The #MeToo one, and I was shocked at how unprofessional the interview was with Jay Asher, conflating infidelity with sexual harassment is completely unconscionable in addition to, I can't even say bad journalism, it wasn't journalism at all. I'm as left-wing as they come and a strong feminist, but this kind of conflation hurts the movement's credibility and doesn't do anyone any favours. I'm still shocked by what I watched, with the interviewer expecting Asher to prove a negative (which is impossible), and basically giving him a damned if you do and damned if you don't scenario... if he stays silent, he is guilty by his silence, if he defends himself he is trying to silence his victims. That is absolutely insane logic, where any accusation automatically becomes a verdict of guilt. And, again, infidelity is not a crime... if every person who ever cheated on their spouse at a convention were to curl up in a ball and never leave their house again, the streets would be empty by a large factor I'd guess.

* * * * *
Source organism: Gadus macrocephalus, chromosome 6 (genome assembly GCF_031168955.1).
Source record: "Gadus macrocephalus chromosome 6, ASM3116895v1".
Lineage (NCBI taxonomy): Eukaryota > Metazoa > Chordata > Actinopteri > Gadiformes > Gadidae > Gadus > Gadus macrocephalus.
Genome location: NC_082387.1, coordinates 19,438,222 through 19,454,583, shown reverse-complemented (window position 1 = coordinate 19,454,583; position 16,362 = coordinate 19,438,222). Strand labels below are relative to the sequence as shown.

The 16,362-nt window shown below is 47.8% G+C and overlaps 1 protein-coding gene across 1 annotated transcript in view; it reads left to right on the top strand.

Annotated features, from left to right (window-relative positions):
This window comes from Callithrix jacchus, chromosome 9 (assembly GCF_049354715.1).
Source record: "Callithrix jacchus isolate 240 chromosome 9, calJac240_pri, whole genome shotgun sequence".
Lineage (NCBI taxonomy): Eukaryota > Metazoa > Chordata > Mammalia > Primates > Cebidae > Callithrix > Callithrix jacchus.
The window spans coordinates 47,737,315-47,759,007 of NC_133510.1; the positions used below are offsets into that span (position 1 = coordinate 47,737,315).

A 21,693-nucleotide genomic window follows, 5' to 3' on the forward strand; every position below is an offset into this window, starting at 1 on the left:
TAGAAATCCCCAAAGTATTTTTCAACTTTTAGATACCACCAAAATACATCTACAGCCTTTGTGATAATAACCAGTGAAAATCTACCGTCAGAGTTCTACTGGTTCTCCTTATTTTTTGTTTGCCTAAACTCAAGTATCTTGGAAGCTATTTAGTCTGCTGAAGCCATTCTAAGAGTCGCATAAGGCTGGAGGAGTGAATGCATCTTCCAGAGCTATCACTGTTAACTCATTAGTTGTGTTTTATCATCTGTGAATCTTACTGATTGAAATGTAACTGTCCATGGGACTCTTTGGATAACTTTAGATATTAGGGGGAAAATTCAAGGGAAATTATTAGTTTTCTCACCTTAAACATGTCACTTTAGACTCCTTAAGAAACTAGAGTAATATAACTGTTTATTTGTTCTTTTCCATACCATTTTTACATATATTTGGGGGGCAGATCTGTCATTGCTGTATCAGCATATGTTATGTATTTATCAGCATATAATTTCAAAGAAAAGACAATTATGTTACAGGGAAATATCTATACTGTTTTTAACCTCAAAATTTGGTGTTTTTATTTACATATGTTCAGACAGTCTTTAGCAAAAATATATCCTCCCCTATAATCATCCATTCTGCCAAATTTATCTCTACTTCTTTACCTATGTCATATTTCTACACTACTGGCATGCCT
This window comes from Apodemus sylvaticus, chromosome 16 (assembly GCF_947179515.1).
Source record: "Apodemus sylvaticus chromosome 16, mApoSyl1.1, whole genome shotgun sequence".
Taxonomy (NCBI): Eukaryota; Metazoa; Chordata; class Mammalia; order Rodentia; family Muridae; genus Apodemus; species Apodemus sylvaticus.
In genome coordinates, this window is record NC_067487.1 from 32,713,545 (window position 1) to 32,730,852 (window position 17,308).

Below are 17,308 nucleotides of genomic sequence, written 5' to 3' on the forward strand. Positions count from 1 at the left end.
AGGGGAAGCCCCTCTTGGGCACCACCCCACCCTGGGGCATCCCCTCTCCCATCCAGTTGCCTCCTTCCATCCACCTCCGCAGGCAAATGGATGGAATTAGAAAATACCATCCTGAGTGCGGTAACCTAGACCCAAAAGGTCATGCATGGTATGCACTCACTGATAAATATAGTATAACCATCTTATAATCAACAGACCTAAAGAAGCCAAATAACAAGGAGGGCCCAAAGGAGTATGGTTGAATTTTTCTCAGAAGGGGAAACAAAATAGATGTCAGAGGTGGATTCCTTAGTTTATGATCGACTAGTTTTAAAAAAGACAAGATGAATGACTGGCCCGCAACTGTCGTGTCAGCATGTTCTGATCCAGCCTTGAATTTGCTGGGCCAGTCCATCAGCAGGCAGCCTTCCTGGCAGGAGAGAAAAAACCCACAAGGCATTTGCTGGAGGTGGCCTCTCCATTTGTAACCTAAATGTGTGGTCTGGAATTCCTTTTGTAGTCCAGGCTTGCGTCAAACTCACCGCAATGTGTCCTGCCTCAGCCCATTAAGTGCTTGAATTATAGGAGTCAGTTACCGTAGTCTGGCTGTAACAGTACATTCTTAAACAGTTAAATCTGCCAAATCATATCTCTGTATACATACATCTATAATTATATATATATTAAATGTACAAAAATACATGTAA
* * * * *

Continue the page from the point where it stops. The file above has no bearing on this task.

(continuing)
Oy yoy yoy, I loved Vice when it was only online, loved it on HBO, but watching one episode of this Hulu iteration and I doubt I'll ever watch it again. It lacked integrity, not just journalistically, and how it ever got past whoever the editor is is as shocking to me as the reasoning of the interviewer who seemed intent on inserting herself in the story as well instead of reporting on it. Bizarre, just bizarre.
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